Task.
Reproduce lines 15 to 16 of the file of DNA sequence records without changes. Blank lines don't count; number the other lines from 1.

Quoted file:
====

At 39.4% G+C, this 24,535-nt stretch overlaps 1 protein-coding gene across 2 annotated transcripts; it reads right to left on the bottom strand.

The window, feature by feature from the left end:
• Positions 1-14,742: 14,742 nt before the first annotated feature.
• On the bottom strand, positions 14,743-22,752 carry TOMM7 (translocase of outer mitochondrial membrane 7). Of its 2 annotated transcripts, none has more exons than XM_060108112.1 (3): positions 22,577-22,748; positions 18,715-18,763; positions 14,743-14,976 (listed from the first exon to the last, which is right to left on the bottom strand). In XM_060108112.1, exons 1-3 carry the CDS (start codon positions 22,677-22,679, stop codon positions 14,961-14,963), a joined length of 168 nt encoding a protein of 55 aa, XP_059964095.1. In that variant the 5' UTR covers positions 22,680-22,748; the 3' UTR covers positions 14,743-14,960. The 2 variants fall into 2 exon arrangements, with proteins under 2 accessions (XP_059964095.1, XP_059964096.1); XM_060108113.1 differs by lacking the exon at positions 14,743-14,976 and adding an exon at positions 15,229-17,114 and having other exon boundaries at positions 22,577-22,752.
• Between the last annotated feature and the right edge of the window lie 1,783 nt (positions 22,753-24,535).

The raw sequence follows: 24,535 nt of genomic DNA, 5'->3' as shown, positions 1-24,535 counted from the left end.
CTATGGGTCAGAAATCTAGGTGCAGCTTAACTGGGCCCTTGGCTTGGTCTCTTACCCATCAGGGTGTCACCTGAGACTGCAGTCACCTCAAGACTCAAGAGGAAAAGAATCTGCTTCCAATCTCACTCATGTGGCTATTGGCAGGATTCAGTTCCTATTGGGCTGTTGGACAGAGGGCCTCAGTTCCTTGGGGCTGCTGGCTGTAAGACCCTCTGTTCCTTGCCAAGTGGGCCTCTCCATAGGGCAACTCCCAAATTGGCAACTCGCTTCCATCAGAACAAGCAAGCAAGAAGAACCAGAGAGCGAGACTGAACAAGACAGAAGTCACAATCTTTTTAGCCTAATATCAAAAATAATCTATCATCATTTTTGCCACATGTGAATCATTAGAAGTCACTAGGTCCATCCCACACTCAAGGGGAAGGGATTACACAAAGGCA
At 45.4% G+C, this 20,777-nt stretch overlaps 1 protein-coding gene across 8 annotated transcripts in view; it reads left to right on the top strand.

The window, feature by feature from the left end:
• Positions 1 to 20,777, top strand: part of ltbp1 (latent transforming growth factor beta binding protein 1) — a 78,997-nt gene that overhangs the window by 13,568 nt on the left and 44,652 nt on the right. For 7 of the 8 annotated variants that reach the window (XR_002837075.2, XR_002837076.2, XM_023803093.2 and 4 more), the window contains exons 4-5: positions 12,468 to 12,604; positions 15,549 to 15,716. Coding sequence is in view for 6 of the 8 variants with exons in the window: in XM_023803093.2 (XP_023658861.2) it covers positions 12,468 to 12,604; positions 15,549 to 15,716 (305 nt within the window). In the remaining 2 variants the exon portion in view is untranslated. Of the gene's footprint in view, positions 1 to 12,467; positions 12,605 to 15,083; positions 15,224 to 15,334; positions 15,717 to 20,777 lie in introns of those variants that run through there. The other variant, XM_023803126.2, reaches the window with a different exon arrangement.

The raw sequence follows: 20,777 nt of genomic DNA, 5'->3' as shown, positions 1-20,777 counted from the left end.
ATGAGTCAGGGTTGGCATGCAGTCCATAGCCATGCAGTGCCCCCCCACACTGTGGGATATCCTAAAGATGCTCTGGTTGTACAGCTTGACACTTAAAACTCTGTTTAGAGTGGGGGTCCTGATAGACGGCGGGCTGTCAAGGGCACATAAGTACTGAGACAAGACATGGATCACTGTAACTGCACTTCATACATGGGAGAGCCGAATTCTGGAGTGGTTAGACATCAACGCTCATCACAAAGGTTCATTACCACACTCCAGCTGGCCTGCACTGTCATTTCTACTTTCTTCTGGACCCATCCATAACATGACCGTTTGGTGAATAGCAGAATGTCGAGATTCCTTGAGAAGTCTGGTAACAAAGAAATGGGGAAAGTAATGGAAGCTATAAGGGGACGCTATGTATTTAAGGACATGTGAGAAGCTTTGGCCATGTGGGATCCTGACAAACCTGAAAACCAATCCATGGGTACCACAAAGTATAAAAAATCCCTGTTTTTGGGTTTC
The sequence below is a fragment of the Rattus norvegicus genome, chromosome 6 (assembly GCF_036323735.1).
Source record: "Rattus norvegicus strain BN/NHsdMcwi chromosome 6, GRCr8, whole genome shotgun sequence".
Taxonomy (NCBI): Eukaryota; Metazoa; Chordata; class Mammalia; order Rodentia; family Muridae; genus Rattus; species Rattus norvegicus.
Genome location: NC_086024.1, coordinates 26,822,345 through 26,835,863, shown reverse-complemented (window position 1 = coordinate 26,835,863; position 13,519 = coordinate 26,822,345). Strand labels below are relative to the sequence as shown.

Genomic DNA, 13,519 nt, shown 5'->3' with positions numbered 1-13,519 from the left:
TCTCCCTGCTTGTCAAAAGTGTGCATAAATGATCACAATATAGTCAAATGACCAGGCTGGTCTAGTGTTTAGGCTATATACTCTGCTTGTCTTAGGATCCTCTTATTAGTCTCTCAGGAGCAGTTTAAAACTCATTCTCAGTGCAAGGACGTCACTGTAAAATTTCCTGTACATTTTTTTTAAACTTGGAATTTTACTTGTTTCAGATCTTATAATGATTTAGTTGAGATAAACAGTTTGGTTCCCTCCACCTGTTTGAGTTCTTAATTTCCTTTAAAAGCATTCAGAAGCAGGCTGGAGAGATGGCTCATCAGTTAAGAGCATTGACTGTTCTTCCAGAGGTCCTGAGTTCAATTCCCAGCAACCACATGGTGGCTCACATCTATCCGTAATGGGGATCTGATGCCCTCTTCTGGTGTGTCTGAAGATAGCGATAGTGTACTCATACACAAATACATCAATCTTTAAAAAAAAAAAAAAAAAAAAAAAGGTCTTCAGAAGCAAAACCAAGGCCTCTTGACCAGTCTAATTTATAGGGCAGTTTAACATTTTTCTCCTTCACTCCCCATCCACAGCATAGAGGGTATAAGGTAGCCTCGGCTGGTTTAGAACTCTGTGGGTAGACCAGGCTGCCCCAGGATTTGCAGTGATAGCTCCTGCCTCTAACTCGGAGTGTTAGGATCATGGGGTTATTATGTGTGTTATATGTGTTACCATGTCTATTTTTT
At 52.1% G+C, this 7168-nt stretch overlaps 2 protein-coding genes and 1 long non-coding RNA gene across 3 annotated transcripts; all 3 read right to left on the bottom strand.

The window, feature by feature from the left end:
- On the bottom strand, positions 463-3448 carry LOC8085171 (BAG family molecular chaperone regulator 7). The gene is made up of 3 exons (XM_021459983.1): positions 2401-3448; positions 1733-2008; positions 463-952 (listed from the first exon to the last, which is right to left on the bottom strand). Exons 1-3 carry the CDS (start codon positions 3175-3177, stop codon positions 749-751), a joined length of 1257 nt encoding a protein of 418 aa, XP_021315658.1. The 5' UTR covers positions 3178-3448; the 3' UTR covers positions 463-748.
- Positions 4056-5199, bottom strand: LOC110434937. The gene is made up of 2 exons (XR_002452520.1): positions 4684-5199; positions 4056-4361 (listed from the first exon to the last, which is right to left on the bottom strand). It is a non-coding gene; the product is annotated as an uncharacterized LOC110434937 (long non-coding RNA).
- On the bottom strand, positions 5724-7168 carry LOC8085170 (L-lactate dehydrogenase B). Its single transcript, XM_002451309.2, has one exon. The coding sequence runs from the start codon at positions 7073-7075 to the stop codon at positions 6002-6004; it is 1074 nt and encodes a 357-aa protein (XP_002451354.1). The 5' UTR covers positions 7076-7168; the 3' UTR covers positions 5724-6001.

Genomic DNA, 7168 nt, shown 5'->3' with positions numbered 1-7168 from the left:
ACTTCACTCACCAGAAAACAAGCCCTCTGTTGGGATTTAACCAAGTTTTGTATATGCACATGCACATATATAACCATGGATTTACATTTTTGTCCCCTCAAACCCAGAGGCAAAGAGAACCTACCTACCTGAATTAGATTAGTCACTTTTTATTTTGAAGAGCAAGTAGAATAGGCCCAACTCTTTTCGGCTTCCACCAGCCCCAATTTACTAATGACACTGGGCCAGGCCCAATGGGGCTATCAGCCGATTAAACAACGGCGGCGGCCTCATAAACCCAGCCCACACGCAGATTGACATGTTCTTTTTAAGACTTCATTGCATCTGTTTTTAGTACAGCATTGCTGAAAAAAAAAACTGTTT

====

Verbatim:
Taxonomy (NCBI): Eukaryota; Metazoa; Chordata; class Mammalia; order Rodentia; family Muridae; genus Rattus; species Rattus norvegicus.
Genome location: NC_086024.1, coordinates 26,822,345 through 26,835,863, shown reverse-complemented (window position 1 = coordinate 26,835,863; position 13,519 = coordinate 26,822,345). Strand labels below are relative to the sequence as shown.